$0; ;  Recursively adds a semicolon after each number then counts the number of semicolons Try it online! # JavaScript (ES6), 32 31 bytes Saved 1 byte thanks to Challenger5 f=(s,r=n='')=>r<s?f(s,r+n++):+n  ### Test cases f=(s,r=n='')=>r<s?f(s,r+n++):+n console.log(f('0123')) console.log(f('0')) console.log(f('')) console.log(f('0123456789101112131415161718192021222324252627282930313233343536373839404142434445464748495051525354555657585960616263646566676869707172737475767778798081828384858687888990919293949596979899100')) • Again, can you compare the strings lexicographically? Aug 21, 2017 at 8:57 • I was going to suggest currying but it looks like that's no longer a consensus :( Aug 21, 2017 at 9:01 • @Shaggy Umm, it is actually... Aug 21, 2017 at 11:47 • @EriktheOutgolfer Standard currying is fine, but Shaggy was referring to this special form of currying which requires calls such as f(payload_param)() or even f(payload_param)(some_constant). (Incidentally, I'm not sure that would work in this particular case because I need both r and n to be initialized.) Aug 21, 2017 at 12:10 # Mathematica, 46 bytes Array[""<>ToString/@Range@#&,2^15]~Position~#&  1-indexed input ["12345678910"] # Ruby, 5150 46 bytes ->n{(0..4e4).map{|x|(1..x).to_a.join}.index n}  (This is my first Ruby program ever so it must be easy to golf it further) -4 bytes thanks to @Nnnes • You don't need the last set of parenthesis: .index(gets) => .index gets. You can use 4e4 instead of 8**5, though this will make it run even slower. It's generally OK, and often saves a few bytes, to use anonymous lambdas for Ruby answers: Try it online! (I changed the limit to 100 so that it doesn't time out.) Aug 21, 2017 at 16:16 # Python 2, 43 bytes f=lambda s,i=1,r='':r<s and-~f(s,i+1,r+i)  Try it online! # Python 2, 43 bytes f=lambda s,i=1:s>''and-~f(s[len(i):],i+1)  Try it online! # Python, 46 bytes lambda s:s[-sum(i*'0'in s for i in range(5)):]  Try it online! A different strategy. Takes a number of characters from the end equal to the length of the largest run of 0's in s. # Python, 46 bytes f=lambda s,c=0:c*'0'in s and f(s,c+1)or s[-c:]  Try it online! Recursive version of the above. • Does your "different strategy" (very clever, btw) work for 0-based ranges as required in the statement of the challenge? Should you change the inner bit to ... i*'0'in s[1:] for ... or something like that? Aug 21, 2017 at 23:07 • @LucaCiti It works for 1-based ranges, and the challenge lets us choose. – xnor Aug 21, 2017 at 23:08 • Sure, you are right. I only looked at the initial description and missed the part where it allows for 1-based ranges. Aug 21, 2017 at 23:11 # R, 47 bytes n=nchar(scan(,""));which(cumsum(nchar(1:n))==n)  Try it online! 1-indexed • Use "if" instead of ifelse Aug 21, 2017 at 15:59 • Good point! But OP has now removed the requirement to deal with the 0 case, so I can get rid of that bit entirely... Aug 22, 2017 at 12:39 • You can take input as a number, as nchar works as you might expect on numbers. However, you need to handle printing your output, since this wouldn't when run as a full program. – JAD Aug 23, 2017 at 11:27 • n=nchar(scan());cat(which(cumsum(nchar(1:n))==n)) – JAD Aug 23, 2017 at 11:30 # APL (Dyalog), 17 11 bytes -6 bytes thanks to ngn. {,\⍕¨⍳≢⍵}⍳⊂  Try it online! ⍳⊂ find the ɩndex of the entire argument in {} the result of this anonymous function: ≢ length of the argument ⍳ɩntegers until that ⍕¨ format (stringify) each ,\ cumulative concatenation of those • Oh, I forgot I could just go off of the length, nice job. Aug 22, 2017 at 18:53 • {,\⍕¨⍳≢⍵}⍳⊂ (11 chars) – ngn Aug 22, 2017 at 21:42 • @ngn Silly me. Of course! – Adám Aug 22, 2017 at 21:47 ## Perl 5, 19 bytes 18 bytes code + 1 for -p. $i++while s/$i\B//  Uses 1-based indexing. -7 bytes thanks to @nwellnhof's much better approach! Try it online! ### Explanation $\ is a special variable that is printed automatically after each statement, so by using that to store our number we don't need to update $_ (which is automatically printed as part of the functionality of the -p flag) to contain the desired output. Then, whilst the input starts with $\, remove it and redo the program, which again increments $\ and replaces it. When it no longer finds the number at the beginning of the string, we're done! Finally, decrement $\ so we have the last number in the range.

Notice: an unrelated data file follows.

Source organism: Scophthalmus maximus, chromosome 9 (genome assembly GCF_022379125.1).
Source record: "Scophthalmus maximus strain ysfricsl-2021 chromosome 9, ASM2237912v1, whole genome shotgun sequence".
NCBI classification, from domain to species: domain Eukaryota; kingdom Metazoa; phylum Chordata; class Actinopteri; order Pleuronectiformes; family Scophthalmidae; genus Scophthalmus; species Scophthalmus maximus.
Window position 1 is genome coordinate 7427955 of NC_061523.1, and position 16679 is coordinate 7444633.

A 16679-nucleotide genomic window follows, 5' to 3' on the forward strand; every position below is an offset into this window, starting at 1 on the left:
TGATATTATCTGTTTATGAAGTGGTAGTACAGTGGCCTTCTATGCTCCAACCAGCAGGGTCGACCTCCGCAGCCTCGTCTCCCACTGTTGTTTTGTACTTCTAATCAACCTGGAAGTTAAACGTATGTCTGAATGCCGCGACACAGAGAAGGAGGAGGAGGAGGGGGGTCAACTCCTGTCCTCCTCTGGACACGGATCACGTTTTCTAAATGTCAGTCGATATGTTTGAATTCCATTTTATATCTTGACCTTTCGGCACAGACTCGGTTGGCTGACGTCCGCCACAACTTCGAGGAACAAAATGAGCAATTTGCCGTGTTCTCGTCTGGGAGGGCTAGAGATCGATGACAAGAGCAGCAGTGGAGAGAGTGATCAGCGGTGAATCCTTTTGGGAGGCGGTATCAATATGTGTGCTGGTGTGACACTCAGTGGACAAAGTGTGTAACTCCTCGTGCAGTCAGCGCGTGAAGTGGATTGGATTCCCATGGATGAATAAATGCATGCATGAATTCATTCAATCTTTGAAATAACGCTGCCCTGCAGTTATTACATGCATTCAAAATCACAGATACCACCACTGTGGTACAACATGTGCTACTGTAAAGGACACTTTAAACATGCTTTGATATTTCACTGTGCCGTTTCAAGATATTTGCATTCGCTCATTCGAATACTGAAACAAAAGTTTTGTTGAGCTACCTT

• What about $i++while s/$i\B// (18 + 1 bytes)? Aug 24, 2017 at 11:45